Abdul Qadeer Khan

Abdul Qadeer Khan

Abdul Qadeer Khan, (fifth left in grey suit, right of army officer), c. 1998.
Native name ڈاکٹر عبد القدیر خان
Born (1936-04-01) April 1, 1936
Princely state of Bhopal, India
Residence Islamabad, Islamabad Capital Territory
Citizenship Pakistani
Fields Metallurgical engineering
Institutions Urenco Group
Khan Research Laboratories
Physics Dynamic Laboratories
GIK Institute of Technology
Alma mater
Technical University Berlin
Catholic University of Leuven
Delft University of Technology
Doctoral advisor
Martin J. Brabers[1]
Known for Atomic deterrence program
Ultracentrifuge development
Martensite and Morphology
Notable awards Hilal-i-Imtiaz(14 August 1989)
Nishan-e-Imtiaz(14 August 1996. 23 March 1999)
Spouse Hendrina (Henny) Khan

Abdul Qadeer Khan,[note 1] NI, HI, FPAS i/ˌɑːbˈdʊl kɑːdɪər kɑːn/ (Urdu: ڈاکٹر عبد القدیر خان; born 1 April 1936), known as A. Q. Khan, is a Pakistani nuclear physicist and a metallurgical engineer, who founded the uranium enrichment program for Pakistan's atomic bomb project.[2] Khan founded and established the Kahuta Research Laboratories (KRL) in 1976, serving as both its senior scientist and Director-General until he retired in 2001. Khan was also a figure in other Pakistani national science projects, making research contributions to molecular morphology, the physics of martensite alloys, condensed matter physics, and materials physics.

In January 2004, the Pakistani government summoned Khan for a debriefing on his active role in nuclear weapons technology proliferation in other countries after the United States provided evidence of it to the Pakistanis. Khan formally admitted his responsibility for these activities a month later.[3][4] The Pakistani government dismisses allegations that Pakistani authorities sanctioned Khan's activities.[5][6]

After years of official house arrest during and following his debriefing, the Islamabad High Court (IHC) on 6 February 2009 declared Abdul Qadeer Khan to be a free citizen of Pakistan, allowing him free movement inside the country. The verdict was rendered by Chief Justice Sardar Muhammad Aslam.[7] In September 2009, concerned because the decision also ended all security restrictions on Khan, the United States warned that Khan still remained a "serious proliferation risk".[8]

Early life

Khan was born in 1936 in Bhopal, British India, into an Urdu-speaking family who were originally ethnic Pashtun.[9][10][11] His mother, Zulekha (née Begum), was a housewife. His father, Abdul Ghafoor, was an alumnus of Nagpur University and an academic who served in the Indian Education ministry then permanently settled the family in Bhopal State after he retired in 1935.[12] After the partition of India in 1947, his family emigrated from India to Pakistan in 1952, and settled in Karachi, Sindh.[9] Briefly attending the D.J. Science College, he enrolled at Karachi University in 1956 to study physics.[13][14] In 1960, he graduated with a degree in physics with a minor in mathematics, while his degree concentration was in solid-state physics.[15]

For a short time, Khan worked for the city government as an inspector of weights and measures.[9] In 1961, he went to Germany to study metallurgy at the Technical University in Berlin but made a transfer to Delft University of Technology in the Netherlands in 1965.[9] At Delft, he obtained an engineer's degree in technology (equivalent to MS) in 1967 and joined the Catholic University of Leuven for his doctoral studies.[9] Supervised by Dr. Martin Brabers at Leuven University, Khan received a D.Eng. degree in metallurgical engineering in 1972.[14] His doctoral thesis dealt and contained fundamental work on martensite and its extended industrial applications to the field of morphology.[14][16]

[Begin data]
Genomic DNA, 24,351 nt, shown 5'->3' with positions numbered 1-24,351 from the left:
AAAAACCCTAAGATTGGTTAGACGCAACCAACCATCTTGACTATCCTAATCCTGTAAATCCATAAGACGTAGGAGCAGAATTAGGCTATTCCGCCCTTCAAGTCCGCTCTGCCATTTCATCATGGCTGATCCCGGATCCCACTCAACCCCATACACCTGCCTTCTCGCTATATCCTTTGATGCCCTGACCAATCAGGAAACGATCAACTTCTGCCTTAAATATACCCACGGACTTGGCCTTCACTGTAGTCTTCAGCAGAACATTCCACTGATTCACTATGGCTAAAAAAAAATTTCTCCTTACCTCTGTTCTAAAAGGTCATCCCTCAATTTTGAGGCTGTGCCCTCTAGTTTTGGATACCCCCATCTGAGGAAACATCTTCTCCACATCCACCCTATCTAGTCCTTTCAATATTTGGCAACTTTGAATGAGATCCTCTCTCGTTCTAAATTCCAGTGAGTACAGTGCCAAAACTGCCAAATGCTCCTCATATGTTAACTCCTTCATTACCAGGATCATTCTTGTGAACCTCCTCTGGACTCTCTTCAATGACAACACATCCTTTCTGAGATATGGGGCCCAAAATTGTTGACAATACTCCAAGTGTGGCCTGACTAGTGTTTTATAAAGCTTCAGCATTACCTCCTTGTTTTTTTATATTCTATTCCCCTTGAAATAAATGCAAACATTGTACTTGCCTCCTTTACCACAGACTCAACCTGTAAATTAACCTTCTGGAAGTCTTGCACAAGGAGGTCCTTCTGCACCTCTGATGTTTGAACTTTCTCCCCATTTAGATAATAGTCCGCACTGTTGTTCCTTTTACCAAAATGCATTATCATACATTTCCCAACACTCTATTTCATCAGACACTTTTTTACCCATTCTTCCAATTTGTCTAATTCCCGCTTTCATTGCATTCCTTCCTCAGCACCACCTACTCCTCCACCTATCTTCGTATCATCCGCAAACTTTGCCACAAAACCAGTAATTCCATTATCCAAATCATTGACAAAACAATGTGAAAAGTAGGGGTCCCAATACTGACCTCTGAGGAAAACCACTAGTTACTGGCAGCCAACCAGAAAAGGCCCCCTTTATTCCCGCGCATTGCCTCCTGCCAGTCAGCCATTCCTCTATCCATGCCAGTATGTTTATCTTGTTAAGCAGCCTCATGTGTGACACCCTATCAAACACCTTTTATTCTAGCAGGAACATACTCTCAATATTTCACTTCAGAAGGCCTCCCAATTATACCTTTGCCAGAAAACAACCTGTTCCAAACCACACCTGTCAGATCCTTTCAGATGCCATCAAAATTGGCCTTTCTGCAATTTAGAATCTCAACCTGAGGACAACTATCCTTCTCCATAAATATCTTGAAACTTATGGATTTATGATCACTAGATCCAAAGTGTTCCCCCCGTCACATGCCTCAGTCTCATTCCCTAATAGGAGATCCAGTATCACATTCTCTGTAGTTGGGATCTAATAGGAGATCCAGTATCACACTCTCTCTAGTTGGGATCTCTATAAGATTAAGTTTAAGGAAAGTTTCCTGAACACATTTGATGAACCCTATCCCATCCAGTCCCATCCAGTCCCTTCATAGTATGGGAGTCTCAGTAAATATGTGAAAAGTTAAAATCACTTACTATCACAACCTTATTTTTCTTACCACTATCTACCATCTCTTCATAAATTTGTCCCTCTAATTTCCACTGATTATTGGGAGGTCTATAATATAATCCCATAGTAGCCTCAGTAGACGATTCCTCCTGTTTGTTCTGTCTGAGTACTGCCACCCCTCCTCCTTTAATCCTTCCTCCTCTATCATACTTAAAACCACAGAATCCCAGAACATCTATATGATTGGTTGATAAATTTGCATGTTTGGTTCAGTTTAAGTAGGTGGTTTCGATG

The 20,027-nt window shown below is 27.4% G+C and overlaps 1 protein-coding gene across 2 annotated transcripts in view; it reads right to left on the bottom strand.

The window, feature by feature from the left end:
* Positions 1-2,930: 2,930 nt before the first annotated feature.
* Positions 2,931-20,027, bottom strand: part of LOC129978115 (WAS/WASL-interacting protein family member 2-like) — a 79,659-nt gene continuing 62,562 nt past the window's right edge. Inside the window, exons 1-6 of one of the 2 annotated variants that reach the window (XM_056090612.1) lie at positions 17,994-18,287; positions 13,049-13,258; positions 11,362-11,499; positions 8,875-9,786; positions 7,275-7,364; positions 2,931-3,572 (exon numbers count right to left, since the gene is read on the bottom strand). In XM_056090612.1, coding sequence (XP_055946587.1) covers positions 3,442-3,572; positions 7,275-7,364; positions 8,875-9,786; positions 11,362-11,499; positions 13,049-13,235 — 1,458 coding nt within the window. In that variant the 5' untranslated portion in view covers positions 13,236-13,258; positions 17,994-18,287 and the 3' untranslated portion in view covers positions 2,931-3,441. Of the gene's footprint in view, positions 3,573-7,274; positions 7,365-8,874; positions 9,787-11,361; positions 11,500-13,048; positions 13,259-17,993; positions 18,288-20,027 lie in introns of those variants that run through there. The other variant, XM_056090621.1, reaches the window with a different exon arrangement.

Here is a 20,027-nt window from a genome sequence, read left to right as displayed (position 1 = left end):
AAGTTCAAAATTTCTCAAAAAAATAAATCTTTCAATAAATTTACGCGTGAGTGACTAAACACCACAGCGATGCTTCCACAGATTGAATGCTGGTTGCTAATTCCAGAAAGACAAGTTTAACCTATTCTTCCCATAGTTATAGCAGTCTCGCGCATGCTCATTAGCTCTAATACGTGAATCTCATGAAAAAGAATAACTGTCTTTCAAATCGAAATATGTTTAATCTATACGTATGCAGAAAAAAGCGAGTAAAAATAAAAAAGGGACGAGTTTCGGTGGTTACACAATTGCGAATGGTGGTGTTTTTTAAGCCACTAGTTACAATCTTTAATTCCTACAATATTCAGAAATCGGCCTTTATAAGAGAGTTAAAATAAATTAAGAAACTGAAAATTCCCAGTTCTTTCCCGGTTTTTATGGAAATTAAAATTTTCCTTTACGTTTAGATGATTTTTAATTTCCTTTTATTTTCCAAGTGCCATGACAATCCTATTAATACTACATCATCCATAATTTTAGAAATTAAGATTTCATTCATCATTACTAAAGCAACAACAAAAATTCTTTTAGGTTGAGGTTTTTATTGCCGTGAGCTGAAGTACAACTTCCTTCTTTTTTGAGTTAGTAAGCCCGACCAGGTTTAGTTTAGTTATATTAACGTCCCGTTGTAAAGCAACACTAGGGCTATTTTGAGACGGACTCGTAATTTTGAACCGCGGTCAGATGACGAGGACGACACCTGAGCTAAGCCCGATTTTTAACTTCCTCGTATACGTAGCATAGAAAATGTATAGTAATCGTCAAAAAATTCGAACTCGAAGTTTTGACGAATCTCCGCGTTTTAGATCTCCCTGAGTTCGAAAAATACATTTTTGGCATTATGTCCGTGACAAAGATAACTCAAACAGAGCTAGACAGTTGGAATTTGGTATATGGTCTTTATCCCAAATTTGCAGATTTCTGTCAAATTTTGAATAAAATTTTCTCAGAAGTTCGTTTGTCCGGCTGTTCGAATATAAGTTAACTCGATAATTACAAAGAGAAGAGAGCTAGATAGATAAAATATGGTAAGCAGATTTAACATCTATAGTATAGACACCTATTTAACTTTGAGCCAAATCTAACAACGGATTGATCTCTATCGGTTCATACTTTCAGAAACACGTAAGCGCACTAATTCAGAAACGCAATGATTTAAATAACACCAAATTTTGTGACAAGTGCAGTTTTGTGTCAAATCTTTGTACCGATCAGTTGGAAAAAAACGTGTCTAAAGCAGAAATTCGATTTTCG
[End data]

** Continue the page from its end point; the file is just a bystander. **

Research in Europe

Receiving his doctorate engineering in 1972, Khan joined the senior staff of the Physics Dynamics Research Laboratory in Amsterdam from a recommendation by his mentor, Martin J. Brabers.[17] His initial studies were on the high-strength metals used in the development of centrifuges.[17] Gas centrifuges were first conceived by American physicist Jesse Beams as part of the Manhattan Project but the studies were discontinued in 1944.[18] The Physics Laboratory was a subcontractor for Urenco Group which was operating a uranium-enrichment plant in Almelo, Netherlands.[17] Established in 1970, Urenco employed the centrifuge method to assure a supply of enriched uranium for nuclear power plants in the Netherlands.[19] When Urenco offered him to join the senior scientific staff there, Khan left the Physics Laboratory where he performed physics experiments on uranium metallurgy,[17] to produce reactor-grade uranium usable for light water reactors.[17] Urenco used the Zippe-type gas centrifuges— a method invented by German mechanical engineer Gernot Zippe in the Soviet Union's program.[17] Enrichment of uranium is an extremely difficult physical process, as U235 exists in natural uranium at a concentration of only 0.7%; Urenco used the Zippe method to separate the fissile isotopes U235 from non-fissile U238 by spinning UF6 gas at up to ~100,000RPM.[17] His pioneering research led to the improvement of the Zippe method, which at that time, was an emerging technology whose publications were classified by the Soviet Union.[17] Khan's leading-edge research in metallurgy brought laurels to Urenco, which had him as one of the most senior scientists at the facility where he researched and studied.[17] His pioneering research greatly improved the technological efficiency of the Zippe method; eventually, Urenco gave Khan access to the blueprints for the Zippe centrifuge to find mathematical solutions for the physics problems in the gas centrifuges.[17]